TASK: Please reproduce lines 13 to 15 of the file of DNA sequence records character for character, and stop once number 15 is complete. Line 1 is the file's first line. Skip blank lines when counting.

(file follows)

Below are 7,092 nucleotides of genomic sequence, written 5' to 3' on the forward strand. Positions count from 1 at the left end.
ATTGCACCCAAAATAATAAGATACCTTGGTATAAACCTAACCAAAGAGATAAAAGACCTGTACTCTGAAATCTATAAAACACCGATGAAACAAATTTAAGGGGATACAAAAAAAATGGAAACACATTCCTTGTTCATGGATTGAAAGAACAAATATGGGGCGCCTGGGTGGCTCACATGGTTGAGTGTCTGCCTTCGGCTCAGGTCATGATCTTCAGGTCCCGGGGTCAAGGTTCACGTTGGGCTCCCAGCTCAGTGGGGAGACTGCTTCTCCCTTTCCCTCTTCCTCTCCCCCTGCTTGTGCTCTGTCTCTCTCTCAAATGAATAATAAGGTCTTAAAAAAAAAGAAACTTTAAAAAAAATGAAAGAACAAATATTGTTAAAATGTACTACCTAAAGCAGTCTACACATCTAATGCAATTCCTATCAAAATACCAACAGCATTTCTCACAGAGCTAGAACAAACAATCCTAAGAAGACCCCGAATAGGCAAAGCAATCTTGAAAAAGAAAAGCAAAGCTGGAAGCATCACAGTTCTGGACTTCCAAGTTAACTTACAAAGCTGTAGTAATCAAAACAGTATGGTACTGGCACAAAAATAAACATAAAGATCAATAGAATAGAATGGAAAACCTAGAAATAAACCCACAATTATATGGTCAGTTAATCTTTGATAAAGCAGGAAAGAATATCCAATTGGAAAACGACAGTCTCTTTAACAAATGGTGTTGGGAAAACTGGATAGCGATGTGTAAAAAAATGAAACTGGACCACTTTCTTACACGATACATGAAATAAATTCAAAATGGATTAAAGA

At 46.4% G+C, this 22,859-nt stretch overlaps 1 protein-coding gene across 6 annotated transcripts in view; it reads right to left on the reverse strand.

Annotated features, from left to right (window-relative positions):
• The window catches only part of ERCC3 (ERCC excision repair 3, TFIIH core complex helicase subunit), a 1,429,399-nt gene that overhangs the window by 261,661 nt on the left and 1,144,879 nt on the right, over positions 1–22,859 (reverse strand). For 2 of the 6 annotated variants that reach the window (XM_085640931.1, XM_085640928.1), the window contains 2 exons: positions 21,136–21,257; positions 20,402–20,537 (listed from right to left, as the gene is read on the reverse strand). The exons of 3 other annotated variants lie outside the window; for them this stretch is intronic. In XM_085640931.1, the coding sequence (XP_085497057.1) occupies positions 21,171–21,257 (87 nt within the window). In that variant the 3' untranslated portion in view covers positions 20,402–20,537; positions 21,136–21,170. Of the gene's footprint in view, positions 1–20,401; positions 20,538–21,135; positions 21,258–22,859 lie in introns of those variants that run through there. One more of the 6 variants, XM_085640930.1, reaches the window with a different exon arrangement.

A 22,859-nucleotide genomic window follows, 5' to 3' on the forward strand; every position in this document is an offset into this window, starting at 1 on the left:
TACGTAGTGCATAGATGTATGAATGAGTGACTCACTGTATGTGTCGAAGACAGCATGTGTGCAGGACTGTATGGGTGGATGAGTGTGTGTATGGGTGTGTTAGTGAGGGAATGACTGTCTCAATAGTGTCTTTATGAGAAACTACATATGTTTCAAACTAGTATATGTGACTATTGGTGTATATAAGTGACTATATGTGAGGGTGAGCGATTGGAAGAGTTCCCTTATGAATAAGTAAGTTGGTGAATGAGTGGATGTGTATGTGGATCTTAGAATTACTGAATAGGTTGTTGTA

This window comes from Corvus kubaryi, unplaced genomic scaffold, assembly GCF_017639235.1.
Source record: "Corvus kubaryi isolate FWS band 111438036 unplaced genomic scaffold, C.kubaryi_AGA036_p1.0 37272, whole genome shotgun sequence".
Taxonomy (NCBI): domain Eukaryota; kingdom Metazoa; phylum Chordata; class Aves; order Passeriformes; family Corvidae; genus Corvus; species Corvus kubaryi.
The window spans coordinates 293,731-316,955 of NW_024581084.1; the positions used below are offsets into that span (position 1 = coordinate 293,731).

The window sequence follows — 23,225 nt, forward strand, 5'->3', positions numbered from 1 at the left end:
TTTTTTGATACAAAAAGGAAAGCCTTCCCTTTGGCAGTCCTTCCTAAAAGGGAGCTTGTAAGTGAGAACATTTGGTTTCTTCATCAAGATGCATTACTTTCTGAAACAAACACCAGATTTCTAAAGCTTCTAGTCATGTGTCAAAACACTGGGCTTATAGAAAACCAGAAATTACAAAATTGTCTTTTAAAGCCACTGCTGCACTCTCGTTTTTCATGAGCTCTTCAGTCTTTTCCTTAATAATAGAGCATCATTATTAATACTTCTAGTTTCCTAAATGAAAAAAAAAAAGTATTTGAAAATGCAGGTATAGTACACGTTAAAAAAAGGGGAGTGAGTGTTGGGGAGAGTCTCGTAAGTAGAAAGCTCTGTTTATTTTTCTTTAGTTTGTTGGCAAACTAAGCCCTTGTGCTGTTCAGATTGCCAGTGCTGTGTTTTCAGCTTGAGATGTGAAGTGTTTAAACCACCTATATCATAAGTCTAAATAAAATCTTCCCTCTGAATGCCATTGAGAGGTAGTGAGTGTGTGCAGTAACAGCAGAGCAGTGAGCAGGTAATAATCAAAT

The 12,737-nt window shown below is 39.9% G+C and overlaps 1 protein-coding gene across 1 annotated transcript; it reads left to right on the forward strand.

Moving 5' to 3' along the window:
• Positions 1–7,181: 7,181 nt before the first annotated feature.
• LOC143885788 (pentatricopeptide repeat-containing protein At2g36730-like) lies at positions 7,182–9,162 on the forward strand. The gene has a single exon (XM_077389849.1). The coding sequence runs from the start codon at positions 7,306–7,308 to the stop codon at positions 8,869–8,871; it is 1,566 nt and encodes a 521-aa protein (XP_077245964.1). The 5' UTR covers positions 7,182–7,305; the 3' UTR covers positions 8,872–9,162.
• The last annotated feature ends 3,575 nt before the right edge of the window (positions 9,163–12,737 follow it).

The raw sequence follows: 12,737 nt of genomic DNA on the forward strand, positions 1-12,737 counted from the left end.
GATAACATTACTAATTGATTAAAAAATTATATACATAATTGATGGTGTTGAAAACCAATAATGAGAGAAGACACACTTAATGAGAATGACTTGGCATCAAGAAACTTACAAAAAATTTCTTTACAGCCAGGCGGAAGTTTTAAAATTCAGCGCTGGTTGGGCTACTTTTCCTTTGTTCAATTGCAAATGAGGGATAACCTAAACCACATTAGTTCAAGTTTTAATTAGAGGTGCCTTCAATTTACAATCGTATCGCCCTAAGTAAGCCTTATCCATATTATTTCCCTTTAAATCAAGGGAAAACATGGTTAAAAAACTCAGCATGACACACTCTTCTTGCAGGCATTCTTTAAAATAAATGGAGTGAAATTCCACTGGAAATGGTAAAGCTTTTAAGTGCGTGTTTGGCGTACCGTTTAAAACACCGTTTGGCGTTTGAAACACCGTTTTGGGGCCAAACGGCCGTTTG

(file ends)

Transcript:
TTTTTTGATACAAAAAGGAAAGCCTTCCCTTTGGCAGTCCTTCCTAAAAGGGAGCTTGTAAGTGAGAACATTTGGTTTCTTCATCAAGATGCATTACTTTCTGAAACAAACACCAGATTTCTAAAGCTTCTAGTCATGTGTCAAAACACTGGGCTTATAGAAAACCAGAAATTACAAAATTGTCTTTTAAAGCCACTGCTGCACTCTCGTTTTTCATGAGCTCTTCAGTCTTTTCCTTAATAATAGAGCATCATTATTAATACTTCTAGTTTCCTAAATGAAAAAAAAAAAGTATTTGAAAATGCAGGTATAGTACACGTTAAAAAAAGGGGAGTGAGTGTTGGGGAGAGTCTCGTAAGTAGAAAGCTCTGTTTATTTTTCTTTAGTTTGTTGGCAAACTAAGCCCTTGTGCTGTTCAGATTGCCAGTGCTGTGTTTTCAGCTTGAGATGTGAAGTGTTTAAACCACCTATATCATAAGTCTAAATAAAATCTTCCCTCTGAATGCCATTGAGAGGTAGTGAGTGTGTGCAGTAACAGCAGAGCAGTGAGCAGGTAATAATCAAAT

The 12,737-nt window shown below is 39.9% G+C and overlaps 1 protein-coding gene across 1 annotated transcript; it reads left to right on the forward strand.

Moving 5' to 3' along the window: